Although the app can be configured to hide routes from prying eyes, not all users in uniform, it seems, are versed in such technicalities.
Citing the threat of new leaks, in 2018 the Pentagon simply banned deployed US soldiers from using fitness trackers. Sure, for those who don’t happen to spend their days at US military bases, this solution may be overkill. But all the same, we recommend taking the time to configure the privacy settings in your fitness app.
3. Broadcasting metadata
It’s very easy to forget (or not know in the first place) that secrets can sometimes be hidden in information about files, or metadata. In particular, photographs often contain the coordinates of the place where they were taken.
In 2007, US soldiers (there seems to be a pattern developing here) posted online photos of helicopters arriving at a base in Iraq. The metadata of the images contained the exact coordinates of the location. According to one version of events, the information was subsequently used in an enemy attack that cost the United States four helicopters.
4. Oversharing on social media
You can learn some secrets simply by looking at a person’s friends. For example, if salespeople from a particular region suddenly start appearing in the friend list of a company manager, competitors may conclude that the organization is searching for new markets, and try to steal a march on it.
In 2011, Computerworld journalist Sharon Machlis carried out an experiment to glean information from LinkedIn. In just 20 minutes of searching the site, she found out the number of moderators of Apple’s online forums, the setup of the company’s HR infrastructure, and more.
As the author admits, she didn’t find anything like a trade secret, but Apple prides itself on taking privacy more seriously than the average company. Meanwhile, from the job duties of an HP vice president, again listed on LinkedIn, anyone could find out what cloud services the company was working on.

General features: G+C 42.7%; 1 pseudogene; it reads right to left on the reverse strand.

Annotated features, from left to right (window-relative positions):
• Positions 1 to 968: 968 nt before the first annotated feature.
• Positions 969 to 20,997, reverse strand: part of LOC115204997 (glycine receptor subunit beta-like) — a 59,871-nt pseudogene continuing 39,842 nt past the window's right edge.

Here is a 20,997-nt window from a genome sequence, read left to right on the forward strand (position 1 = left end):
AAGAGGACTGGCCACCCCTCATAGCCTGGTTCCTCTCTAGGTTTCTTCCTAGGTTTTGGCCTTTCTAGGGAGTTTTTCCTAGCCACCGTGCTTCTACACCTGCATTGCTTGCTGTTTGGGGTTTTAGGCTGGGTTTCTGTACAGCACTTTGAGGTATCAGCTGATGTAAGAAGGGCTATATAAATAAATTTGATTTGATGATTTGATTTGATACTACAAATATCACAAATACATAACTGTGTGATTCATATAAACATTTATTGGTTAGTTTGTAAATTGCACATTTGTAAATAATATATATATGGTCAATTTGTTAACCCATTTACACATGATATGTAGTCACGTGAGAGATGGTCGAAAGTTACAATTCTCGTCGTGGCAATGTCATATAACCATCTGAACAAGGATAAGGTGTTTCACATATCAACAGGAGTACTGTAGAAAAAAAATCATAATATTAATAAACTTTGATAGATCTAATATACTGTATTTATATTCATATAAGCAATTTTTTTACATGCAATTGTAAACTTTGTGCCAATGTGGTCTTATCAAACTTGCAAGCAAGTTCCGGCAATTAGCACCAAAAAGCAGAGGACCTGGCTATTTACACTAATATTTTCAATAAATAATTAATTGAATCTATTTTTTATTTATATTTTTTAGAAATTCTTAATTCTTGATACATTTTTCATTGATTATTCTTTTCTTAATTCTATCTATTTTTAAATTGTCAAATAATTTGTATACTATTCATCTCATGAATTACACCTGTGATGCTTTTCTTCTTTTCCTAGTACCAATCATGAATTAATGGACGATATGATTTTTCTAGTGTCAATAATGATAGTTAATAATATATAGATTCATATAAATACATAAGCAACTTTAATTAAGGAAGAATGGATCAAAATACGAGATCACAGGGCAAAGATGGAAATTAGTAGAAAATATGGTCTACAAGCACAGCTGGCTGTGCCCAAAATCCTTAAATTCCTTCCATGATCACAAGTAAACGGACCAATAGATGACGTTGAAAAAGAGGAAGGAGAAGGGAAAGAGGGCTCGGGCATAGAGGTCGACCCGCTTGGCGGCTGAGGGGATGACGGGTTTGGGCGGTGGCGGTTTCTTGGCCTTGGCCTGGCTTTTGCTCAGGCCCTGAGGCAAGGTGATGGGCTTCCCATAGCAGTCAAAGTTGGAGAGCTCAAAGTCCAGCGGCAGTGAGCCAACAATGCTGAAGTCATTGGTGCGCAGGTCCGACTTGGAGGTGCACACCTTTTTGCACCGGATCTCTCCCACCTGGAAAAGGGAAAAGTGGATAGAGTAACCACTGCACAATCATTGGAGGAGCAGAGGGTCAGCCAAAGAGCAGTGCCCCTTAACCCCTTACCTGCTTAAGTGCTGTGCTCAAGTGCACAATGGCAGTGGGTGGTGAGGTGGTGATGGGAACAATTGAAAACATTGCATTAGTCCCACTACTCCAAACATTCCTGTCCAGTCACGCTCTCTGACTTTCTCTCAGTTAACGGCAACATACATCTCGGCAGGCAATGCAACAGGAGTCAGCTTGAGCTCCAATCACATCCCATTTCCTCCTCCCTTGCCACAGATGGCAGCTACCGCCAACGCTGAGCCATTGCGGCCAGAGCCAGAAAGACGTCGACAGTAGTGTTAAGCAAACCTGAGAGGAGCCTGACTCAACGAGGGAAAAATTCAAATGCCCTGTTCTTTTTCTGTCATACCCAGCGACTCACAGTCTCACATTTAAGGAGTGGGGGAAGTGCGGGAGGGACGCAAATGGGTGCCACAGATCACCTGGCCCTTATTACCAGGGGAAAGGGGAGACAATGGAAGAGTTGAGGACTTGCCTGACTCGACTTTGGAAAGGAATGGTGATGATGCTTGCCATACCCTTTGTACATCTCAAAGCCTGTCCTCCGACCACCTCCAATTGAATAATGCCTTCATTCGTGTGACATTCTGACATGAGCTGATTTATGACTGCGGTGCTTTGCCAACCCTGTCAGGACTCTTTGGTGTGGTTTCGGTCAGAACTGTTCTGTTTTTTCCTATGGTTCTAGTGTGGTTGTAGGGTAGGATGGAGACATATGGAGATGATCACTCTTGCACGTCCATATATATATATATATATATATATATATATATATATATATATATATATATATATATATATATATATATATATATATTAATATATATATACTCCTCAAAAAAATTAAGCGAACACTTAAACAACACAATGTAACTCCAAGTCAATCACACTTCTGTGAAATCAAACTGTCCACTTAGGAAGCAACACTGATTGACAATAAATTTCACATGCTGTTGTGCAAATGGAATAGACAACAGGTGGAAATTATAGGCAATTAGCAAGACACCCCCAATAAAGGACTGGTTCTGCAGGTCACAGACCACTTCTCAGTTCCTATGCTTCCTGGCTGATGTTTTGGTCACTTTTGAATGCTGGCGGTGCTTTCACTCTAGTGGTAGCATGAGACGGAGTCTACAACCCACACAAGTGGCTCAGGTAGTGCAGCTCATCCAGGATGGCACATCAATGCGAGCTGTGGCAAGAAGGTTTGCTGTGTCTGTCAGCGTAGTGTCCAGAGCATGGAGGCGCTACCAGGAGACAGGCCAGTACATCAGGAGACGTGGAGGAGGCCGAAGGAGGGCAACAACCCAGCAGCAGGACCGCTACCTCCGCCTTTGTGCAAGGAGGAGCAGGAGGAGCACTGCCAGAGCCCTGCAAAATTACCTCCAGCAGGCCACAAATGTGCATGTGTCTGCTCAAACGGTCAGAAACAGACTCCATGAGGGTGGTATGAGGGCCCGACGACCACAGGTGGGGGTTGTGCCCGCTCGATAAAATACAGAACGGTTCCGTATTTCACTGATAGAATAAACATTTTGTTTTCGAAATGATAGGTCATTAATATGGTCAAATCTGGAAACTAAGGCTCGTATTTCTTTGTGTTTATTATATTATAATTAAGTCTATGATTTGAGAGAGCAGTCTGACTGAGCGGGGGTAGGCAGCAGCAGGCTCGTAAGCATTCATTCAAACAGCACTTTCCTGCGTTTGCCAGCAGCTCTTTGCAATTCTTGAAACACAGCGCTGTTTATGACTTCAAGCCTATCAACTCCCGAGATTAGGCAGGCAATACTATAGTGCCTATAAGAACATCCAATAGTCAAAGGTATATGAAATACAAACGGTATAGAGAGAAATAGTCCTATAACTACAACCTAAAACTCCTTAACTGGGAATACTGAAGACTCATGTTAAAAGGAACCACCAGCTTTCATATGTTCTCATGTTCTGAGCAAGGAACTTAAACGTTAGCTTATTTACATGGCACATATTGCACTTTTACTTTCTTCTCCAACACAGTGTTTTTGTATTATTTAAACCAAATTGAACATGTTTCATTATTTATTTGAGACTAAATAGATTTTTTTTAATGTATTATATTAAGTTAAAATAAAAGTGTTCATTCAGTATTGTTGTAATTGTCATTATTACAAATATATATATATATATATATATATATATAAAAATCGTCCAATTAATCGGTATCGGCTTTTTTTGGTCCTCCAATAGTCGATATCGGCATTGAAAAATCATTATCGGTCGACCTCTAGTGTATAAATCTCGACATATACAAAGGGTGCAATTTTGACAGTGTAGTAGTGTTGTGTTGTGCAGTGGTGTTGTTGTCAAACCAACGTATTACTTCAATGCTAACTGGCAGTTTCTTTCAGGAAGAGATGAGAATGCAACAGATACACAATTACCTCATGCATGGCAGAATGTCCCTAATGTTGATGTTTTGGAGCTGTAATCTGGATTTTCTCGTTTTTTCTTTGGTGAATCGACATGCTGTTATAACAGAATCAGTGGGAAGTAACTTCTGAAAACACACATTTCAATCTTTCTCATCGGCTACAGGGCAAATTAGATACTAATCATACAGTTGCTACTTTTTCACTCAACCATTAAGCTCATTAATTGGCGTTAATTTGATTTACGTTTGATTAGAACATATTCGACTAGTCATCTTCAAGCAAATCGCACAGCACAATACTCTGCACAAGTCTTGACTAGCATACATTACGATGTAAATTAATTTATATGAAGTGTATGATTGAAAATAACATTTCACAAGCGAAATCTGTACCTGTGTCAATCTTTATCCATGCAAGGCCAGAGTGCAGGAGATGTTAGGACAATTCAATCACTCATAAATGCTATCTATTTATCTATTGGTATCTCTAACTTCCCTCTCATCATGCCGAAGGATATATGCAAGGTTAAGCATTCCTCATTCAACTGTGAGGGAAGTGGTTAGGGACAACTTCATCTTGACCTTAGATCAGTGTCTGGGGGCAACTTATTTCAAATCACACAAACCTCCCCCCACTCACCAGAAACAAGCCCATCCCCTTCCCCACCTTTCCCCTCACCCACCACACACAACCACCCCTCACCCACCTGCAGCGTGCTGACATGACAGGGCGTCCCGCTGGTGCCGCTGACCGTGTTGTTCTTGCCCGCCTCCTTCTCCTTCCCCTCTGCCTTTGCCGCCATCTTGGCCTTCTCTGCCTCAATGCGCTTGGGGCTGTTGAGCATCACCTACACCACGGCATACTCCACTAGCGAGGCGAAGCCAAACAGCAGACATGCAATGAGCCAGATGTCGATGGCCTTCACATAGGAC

How to avoid inadvertently spilling data
Employees can unwittingly share a lot about your company. To keep your secrets from becoming public knowledge, set strict rules for publishing information online, and inform all of your colleagues:
- When taking photos and videos for posting on social media, make sure that nothing gets into the frame that shouldn’t be there. The same applies when someone photographs or films you or your office. Journalists don’t care, but you might get it in the neck if your passwords whizz around the Internet. Keep shoots to places specially designated for the purpose. If there is no such place, at least check the walls and desks beforehand.
- Also be aware of what others can see behind you during video calls and teleconferences, even if you’re talking with colleagues or partners.
- Hide sensitive personal and business contacts in social networks. Remember that competitors, scammers, and general ill-wishers can use them against you.
- Before posting a file, delete its metadata. On a Windows computer, you can do that in the file properties; for smartphones, there exist special apps. Your readers don’t need to know where a photo was taken, or on whose computer a document was created.
- Consider before bragging whether work successes might actually be trade secrets. At a minimum, it’s probably not wise to illuminate your triumphs in minute detail.
Employees should clearly understand which information is confidential, and know how to handle it. Our automated security awareness platform has a course dedicated to that topic.